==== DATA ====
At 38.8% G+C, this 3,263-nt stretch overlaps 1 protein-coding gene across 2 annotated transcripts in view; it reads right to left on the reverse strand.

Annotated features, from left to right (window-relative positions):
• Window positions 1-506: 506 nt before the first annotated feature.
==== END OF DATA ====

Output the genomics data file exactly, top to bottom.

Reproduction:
At 38.8% G+C, this 3,263-nt stretch overlaps 1 protein-coding gene across 2 annotated transcripts in view; it reads right to left on the reverse strand.

Annotated features, from left to right (window-relative positions):
• Window positions 1-506: 506 nt before the first annotated feature.